They are also easier on your motor because they use less energy and less power; they do not drain power from the motor that might be needed for other assemblies within the engine. Essentially, they help your engine stay "healthy" because they do not require much of its overall available power. For that matter, you might see a small (very, very) reduction in fuel consumption on vehicles equipped with LED headlights.

The cost of headlights does not just factor into the sticker price you will pay at the dealer. If a replacement is ever needed because the LEDs are damaged or burn out over time, plan on spending more than you would for a halogen replacement. Much more. Replacement costs vary widely by the car's make and model (and the shop doing the replacement). For example, a BMW headlight assembly minus the bulb runs around $985 for a BMW, and that's before labor is factored in. It is not unusual to see a repair bill for LED headlights run over two grand, which isn't chump change by any stretch of the imagination.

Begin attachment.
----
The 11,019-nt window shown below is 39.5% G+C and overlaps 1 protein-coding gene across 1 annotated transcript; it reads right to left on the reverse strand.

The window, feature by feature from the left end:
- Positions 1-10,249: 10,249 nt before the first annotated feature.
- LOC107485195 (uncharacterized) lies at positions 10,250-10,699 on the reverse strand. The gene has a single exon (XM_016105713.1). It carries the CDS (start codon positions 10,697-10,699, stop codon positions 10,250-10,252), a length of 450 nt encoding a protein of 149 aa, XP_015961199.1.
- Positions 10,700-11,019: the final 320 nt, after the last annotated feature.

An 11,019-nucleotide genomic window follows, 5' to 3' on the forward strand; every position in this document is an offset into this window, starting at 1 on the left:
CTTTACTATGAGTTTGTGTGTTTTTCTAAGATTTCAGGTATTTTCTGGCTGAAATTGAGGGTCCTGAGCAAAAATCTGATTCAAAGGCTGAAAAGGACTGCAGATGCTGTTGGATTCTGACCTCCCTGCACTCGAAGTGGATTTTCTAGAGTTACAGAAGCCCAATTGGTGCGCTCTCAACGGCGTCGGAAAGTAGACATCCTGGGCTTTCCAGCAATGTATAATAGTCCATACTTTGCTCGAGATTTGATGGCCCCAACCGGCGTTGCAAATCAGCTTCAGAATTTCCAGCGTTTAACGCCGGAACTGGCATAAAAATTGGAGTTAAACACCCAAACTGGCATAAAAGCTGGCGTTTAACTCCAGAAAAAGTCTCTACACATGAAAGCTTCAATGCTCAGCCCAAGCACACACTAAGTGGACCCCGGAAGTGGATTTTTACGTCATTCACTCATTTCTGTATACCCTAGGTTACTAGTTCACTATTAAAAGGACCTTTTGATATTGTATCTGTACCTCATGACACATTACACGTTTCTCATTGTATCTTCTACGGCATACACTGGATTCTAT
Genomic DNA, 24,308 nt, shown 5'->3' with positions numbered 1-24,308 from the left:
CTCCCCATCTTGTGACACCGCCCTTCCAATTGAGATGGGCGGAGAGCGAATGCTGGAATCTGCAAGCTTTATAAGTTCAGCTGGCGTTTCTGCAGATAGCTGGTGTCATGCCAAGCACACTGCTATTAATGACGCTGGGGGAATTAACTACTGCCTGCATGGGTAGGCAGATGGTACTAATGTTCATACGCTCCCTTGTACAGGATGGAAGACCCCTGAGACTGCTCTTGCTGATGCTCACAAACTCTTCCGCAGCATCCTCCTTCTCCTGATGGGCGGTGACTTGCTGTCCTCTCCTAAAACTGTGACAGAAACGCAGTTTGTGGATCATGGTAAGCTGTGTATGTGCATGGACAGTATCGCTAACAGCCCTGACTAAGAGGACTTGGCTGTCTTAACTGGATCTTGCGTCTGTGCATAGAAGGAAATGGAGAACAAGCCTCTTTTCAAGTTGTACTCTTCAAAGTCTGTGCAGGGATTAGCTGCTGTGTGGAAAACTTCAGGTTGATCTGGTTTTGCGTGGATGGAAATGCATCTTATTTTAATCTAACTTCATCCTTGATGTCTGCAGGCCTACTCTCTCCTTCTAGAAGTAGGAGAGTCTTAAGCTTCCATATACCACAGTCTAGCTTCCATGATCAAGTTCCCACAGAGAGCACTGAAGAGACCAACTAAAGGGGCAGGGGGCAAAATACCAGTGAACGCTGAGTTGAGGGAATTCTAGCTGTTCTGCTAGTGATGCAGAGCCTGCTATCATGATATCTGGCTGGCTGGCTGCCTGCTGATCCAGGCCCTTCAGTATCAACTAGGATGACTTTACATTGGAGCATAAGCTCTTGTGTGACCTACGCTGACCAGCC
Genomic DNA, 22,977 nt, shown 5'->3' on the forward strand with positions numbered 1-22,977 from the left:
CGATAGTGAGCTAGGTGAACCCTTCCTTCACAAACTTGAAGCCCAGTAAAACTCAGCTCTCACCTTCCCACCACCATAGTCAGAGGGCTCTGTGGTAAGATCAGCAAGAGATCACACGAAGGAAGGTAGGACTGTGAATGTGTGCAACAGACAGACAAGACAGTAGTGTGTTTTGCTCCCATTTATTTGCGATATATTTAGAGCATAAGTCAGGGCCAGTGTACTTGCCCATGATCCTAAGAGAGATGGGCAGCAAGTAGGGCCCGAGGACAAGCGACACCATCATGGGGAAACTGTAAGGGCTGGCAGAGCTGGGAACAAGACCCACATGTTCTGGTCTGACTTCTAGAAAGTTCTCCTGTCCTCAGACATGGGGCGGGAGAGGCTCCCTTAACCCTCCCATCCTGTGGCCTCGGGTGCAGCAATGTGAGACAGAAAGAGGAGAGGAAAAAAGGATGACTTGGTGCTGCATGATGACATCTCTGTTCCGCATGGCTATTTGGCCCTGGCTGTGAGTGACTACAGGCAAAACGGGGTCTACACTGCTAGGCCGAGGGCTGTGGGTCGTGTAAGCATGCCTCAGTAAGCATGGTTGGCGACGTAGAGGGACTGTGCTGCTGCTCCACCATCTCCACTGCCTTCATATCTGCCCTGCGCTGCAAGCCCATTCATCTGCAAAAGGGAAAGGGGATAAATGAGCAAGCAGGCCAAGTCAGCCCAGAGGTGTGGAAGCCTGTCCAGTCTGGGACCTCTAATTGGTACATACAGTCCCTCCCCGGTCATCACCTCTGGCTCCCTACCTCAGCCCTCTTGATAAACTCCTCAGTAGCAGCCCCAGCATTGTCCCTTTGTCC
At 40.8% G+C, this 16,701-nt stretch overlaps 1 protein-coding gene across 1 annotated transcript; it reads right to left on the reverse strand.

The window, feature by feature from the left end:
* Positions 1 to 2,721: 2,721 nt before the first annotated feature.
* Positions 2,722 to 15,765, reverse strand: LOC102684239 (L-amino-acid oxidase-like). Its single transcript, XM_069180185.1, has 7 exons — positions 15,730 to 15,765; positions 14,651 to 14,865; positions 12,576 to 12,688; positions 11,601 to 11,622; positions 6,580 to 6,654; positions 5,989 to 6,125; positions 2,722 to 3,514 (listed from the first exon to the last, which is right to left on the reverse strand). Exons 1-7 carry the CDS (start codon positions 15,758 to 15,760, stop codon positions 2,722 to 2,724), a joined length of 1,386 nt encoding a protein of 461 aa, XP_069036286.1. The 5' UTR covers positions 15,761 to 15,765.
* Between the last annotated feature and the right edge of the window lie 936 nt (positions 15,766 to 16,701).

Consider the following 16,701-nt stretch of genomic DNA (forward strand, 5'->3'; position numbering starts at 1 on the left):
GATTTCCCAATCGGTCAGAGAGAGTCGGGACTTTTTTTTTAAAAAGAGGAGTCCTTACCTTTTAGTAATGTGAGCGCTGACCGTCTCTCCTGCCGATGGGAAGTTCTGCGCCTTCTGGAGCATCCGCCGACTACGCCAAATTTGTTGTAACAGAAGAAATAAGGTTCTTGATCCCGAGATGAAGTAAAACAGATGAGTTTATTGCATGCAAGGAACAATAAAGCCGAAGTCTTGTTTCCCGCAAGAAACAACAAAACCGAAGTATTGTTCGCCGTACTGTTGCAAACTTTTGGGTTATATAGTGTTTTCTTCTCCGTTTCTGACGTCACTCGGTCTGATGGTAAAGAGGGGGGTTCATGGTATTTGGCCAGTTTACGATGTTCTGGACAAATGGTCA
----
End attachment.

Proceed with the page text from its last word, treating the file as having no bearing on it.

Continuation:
Why Do Manufacturers Love LEDs?

Manufacturers looking to achieve sleeker-looking, modish profiles on their models love the fact that LED lights can be small and unobtrusive. Audi, BMW, Toyota have come out with cars using high-quality LED headlight systems. From a design standpoint, this small size allows for amazing manipulation. Automakers can create a bevy of assemblies and shapes to go well with the cars they turn out. And they essentially eliminate those not-so-pretty dome reflectors that are associated with halogen headlight bulbs.